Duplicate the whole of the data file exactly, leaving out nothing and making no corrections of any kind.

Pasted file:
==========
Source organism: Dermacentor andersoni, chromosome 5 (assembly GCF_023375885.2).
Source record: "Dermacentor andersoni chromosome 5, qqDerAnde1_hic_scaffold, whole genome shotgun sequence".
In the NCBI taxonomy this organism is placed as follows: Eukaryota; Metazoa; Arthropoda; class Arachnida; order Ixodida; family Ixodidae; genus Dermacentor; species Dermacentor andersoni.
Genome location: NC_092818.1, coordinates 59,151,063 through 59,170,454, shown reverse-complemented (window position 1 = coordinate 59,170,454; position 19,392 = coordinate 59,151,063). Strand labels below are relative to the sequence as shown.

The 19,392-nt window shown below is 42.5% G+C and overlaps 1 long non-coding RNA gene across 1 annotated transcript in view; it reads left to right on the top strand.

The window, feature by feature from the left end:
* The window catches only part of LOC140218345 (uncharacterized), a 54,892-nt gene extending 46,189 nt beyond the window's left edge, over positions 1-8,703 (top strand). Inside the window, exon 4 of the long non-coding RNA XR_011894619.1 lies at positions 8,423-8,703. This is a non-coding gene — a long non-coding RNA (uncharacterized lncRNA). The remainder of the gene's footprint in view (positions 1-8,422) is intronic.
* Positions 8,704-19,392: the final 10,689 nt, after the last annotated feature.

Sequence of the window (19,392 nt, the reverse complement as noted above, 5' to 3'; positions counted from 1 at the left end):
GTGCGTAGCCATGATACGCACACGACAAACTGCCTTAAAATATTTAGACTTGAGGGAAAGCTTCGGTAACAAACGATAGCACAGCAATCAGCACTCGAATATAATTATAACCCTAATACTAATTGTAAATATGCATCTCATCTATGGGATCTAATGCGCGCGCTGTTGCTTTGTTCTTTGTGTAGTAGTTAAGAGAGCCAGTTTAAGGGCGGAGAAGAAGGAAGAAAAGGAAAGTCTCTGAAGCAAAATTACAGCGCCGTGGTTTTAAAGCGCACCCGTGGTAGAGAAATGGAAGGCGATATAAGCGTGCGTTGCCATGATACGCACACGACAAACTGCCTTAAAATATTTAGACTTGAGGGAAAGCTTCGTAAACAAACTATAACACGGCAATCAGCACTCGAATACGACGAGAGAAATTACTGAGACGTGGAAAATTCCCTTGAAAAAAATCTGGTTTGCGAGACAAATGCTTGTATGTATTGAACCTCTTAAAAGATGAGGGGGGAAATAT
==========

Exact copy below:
Source organism: Dermacentor andersoni, chromosome 5 (assembly GCF_023375885.2).
Source record: "Dermacentor andersoni chromosome 5, qqDerAnde1_hic_scaffold, whole genome shotgun sequence".
In the NCBI taxonomy this organism is placed as follows: Eukaryota; Metazoa; Arthropoda; class Arachnida; order Ixodida; family Ixodidae; genus Dermacentor; species Dermacentor andersoni.
Genome location: NC_092818.1, coordinates 59,151,063 through 59,170,454, shown reverse-complemented (window position 1 = coordinate 59,170,454; position 19,392 = coordinate 59,151,063). Strand labels below are relative to the sequence as shown.

The 19,392-nt window shown below is 42.5% G+C and overlaps 1 long non-coding RNA gene across 1 annotated transcript in view; it reads left to right on the top strand.

The window, feature by feature from the left end:
* The window catches only part of LOC140218345 (uncharacterized), a 54,892-nt gene extending 46,189 nt beyond the window's left edge, over positions 1-8,703 (top strand). Inside the window, exon 4 of the long non-coding RNA XR_011894619.1 lies at positions 8,423-8,703. This is a non-coding gene — a long non-coding RNA (uncharacterized lncRNA). The remainder of the gene's footprint in view (positions 1-8,422) is intronic.
* Positions 8,704-19,392: the final 10,689 nt, after the last annotated feature.

Sequence of the window (19,392 nt, the reverse complement as noted above, 5' to 3'; positions counted from 1 at the left end):
GTGCGTAGCCATGATACGCACACGACAAACTGCCTTAAAATATTTAGACTTGAGGGAAAGCTTCGGTAACAAACGATAGCACAGCAATCAGCACTCGAATATAATTATAACCCTAATACTAATTGTAAATATGCATCTCATCTATGGGATCTAATGCGCGCGCTGTTGCTTTGTTCTTTGTGTAGTAGTTAAGAGAGCCAGTTTAAGGGCGGAGAAGAAGGAAGAAAAGGAAAGTCTCTGAAGCAAAATTACAGCGCCGTGGTTTTAAAGCGCACCCGTGGTAGAGAAATGGAAGGCGATATAAGCGTGCGTTGCCATGATACGCACACGACAAACTGCCTTAAAATATTTAGACTTGAGGGAAAGCTTCGTAAACAAACTATAACACGGCAATCAGCACTCGAATACGACGAGAGAAATTACTGAGACGTGGAAAATTCCCTTGAAAAAAATCTGGTTTGCGAGACAAATGCTTGTATGTATTGAACCTCTTAAAAGATGAGGGGGGAAATAT